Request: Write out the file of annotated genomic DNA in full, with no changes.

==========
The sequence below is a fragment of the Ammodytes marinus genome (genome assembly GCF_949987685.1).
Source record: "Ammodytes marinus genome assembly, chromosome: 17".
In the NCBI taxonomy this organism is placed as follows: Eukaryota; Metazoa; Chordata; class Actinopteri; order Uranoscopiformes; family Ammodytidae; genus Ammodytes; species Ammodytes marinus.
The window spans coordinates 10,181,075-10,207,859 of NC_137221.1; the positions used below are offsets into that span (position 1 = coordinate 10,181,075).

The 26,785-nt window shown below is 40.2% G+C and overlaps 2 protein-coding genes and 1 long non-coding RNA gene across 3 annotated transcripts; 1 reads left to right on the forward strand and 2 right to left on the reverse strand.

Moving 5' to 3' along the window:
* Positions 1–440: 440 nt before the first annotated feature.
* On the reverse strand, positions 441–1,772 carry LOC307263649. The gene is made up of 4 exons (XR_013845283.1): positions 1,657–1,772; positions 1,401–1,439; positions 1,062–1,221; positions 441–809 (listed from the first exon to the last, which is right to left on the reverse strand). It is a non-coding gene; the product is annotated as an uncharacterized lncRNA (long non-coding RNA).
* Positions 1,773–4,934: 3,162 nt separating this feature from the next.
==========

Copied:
The sequence below is a fragment of the Ammodytes marinus genome (genome assembly GCF_949987685.1).
Source record: "Ammodytes marinus genome assembly, chromosome: 17".
In the NCBI taxonomy this organism is placed as follows: Eukaryota; Metazoa; Chordata; class Actinopteri; order Uranoscopiformes; family Ammodytidae; genus Ammodytes; species Ammodytes marinus.
The window spans coordinates 10,181,075-10,207,859 of NC_137221.1; the positions used below are offsets into that span (position 1 = coordinate 10,181,075).

The 26,785-nt window shown below is 40.2% G+C and overlaps 2 protein-coding genes and 1 long non-coding RNA gene across 3 annotated transcripts; 1 reads left to right on the forward strand and 2 right to left on the reverse strand.

Moving 5' to 3' along the window:
* Positions 1–440: 440 nt before the first annotated feature.
* On the reverse strand, positions 441–1,772 carry LOC307263649. The gene is made up of 4 exons (XR_013845283.1): positions 1,657–1,772; positions 1,401–1,439; positions 1,062–1,221; positions 441–809 (listed from the first exon to the last, which is right to left on the reverse strand). It is a non-coding gene; the product is annotated as an uncharacterized lncRNA (long non-coding RNA).
* Positions 1,773–4,934: 3,162 nt separating this feature from the next.